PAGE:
In order to give you a better service we use cookies. By continuing to browse the site you are agreeing to our use of cookies. I Agree

Female Sexual Anatomy > How To Articles > Sex Tips & Anatomy

The vulva includes the external female sexual organs and includes the outer lips, or labia majora, the inner lips, or labia minora, the tip of the clitoris and the vaginal opening. Women’s labia vary greatly in size, shape, and coloration. Similarly, the clitoral tip, or glans of the clitoris, can vary in size, shape, and color, and how far it protrudes from the clitoral hood.

The clitoris is located under the folds of skin where the top of the labia meet. Pulling back the hood of skin over the clitoris reveals the clitoral glans. The short rod directly beneath the skin and extending up to the pubic bone is called the clitoral shaft. Beneath the skin the clitoral shaft separates into two legs, or crura, which extend in a wishbone fashion for about three inches on either side of the vaginal opening.

The entire clitoris consists of erectile tissue made up of blood vessels, spongy tissue and nerves, just like the erectile tissue of the penis. During sexual stimulation this tissue fills with blood, and the clitoral glans, shaft, and legs swell and become firmer. Since the clitoral legs run beneath the labia, when you stimulate the urethra, vagina or anus, you indirectly stimulate the clitoris as well. The only function of the clitoris is to transmit sexual sensation.

Below the clitoris is the opening of the urethra, the tube that conducts urine from the bladder out of the body. The urethral opening is more visible in some women than others. The spongy area around the urethral opening is loaded with nerve endings and is an erogenous zone for many women, though for others stimulation of the area may not feel pleasant.

Inside a woman’s body, the urethra runs parallel to and in front of the vagina, so that the front wall of the vagina is closest to the urethra. The urethra is surrounded by spongy tissue dense with vessels and glands similar to the male prostate gland. The urethral sponge, a.k.a., the G-spot, can be stimulated through the front wall of the vagina in the same way that a man’s prostate gland can be stimulated through the front wall of his rectum.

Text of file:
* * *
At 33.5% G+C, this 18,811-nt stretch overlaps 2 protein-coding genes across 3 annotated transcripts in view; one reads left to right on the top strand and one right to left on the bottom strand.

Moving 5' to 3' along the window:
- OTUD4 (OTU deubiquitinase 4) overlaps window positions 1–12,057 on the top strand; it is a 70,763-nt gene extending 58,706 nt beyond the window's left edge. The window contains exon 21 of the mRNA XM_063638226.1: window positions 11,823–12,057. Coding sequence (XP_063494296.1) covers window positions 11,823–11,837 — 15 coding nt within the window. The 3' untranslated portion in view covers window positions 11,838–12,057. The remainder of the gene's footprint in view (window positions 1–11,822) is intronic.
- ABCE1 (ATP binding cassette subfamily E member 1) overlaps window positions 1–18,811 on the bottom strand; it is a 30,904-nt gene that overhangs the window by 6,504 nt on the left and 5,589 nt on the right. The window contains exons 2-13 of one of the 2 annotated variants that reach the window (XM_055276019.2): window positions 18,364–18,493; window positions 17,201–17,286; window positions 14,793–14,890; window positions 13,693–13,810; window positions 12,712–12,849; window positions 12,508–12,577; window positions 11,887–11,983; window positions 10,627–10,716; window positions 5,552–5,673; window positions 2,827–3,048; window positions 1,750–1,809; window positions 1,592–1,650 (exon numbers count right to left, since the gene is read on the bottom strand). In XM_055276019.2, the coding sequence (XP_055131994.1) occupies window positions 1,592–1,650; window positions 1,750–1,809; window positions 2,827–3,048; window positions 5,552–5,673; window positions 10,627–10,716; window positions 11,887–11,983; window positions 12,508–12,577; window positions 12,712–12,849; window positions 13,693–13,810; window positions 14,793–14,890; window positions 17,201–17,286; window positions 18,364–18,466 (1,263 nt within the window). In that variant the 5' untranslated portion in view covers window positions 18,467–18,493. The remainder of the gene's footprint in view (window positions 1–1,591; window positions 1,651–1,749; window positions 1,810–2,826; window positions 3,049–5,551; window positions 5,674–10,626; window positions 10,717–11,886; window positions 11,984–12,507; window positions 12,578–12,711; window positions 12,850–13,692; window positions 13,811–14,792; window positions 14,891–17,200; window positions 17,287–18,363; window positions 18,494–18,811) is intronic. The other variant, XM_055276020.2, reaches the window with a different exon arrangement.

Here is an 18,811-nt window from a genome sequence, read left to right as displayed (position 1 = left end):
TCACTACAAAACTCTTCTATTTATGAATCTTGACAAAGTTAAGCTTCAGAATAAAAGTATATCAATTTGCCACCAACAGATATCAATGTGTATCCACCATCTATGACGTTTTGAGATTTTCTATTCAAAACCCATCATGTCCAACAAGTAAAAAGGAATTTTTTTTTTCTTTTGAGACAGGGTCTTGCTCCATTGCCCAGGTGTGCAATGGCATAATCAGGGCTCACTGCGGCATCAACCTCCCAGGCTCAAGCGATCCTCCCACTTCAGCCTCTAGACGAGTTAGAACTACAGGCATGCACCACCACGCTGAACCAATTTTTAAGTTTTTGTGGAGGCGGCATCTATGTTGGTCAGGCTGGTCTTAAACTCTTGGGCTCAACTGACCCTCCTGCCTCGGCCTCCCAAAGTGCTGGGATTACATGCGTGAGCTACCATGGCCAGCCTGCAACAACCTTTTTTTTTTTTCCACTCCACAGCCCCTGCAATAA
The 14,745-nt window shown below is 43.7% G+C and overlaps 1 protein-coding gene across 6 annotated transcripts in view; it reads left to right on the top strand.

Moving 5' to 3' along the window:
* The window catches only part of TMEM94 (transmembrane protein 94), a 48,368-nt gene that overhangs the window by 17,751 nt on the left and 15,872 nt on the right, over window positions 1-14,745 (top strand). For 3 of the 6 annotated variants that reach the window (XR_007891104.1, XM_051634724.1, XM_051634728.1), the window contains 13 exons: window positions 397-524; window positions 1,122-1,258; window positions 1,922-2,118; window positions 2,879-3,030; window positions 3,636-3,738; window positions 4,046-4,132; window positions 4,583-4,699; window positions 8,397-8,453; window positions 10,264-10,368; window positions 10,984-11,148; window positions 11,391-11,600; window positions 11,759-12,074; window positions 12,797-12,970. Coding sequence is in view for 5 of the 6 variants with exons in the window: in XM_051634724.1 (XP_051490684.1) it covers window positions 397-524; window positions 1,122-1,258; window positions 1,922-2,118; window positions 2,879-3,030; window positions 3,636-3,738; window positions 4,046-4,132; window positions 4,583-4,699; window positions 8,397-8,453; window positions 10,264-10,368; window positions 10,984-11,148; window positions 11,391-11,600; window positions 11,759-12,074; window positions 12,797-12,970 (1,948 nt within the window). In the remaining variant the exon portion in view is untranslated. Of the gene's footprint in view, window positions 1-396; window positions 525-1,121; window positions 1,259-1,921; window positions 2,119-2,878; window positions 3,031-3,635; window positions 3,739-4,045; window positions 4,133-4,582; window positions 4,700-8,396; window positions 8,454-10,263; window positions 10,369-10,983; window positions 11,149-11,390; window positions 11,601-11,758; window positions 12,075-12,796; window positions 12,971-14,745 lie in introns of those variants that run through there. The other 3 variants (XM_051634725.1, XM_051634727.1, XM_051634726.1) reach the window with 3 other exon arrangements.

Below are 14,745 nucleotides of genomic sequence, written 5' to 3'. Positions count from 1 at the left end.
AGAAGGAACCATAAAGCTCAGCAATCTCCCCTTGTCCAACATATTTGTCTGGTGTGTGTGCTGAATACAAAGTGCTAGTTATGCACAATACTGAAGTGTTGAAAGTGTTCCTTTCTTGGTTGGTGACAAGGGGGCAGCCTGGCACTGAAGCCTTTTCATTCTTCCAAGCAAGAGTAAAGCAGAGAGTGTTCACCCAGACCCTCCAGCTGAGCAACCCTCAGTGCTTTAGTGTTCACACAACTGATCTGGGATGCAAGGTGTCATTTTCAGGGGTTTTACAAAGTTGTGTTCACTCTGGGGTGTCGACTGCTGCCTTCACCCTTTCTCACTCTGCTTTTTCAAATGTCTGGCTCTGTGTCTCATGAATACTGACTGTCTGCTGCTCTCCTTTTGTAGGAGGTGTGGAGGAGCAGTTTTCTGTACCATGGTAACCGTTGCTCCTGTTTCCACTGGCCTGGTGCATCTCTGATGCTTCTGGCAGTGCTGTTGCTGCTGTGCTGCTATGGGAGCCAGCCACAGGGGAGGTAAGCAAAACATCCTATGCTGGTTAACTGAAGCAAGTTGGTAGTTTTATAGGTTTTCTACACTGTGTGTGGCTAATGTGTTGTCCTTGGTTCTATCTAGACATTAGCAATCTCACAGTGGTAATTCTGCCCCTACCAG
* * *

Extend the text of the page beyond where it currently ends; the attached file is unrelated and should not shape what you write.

If you, or a partner, are interested in exploring this area, check out our many G-spot vibrators and dildos.

The vagina is extremely expandable -- think childbirth -- yet most the time the walls rest against each other. The vagina is about four inches long. After the initial bulge over the urethral sponge, the vaginal canal curves back to the cervix, the neck of the uterus. The outer third of the vaginal walls consists of ridges and folds of tissue, has more nerve endings, and is more sensitive than the rest of the vagina. The inner two-thirds of the vaginal walls are smoother and contain fewer nerve endings – therefore, the inner part of the vagina is more responsive to pressure than to light touch, friction or vibration. The cervix, the opening to the uterus, has no nerve endings on its surface, but, like the inner vagina, can be quite sensitive to pressure.

Many women find vaginal penetration extremely pleasurable, but not everyone enjoys it. It’s quite common for women to require clitoral stimulation in order to orgasm. This is not a sign that anything is wrong or unsatisfactory -- it’s just a matter of where the nerve endings are.

Anal play is something that many women enjoy. If you’re curious about it, please read Getting Started with Anal Sex for useful information about how to make it as fun as possible.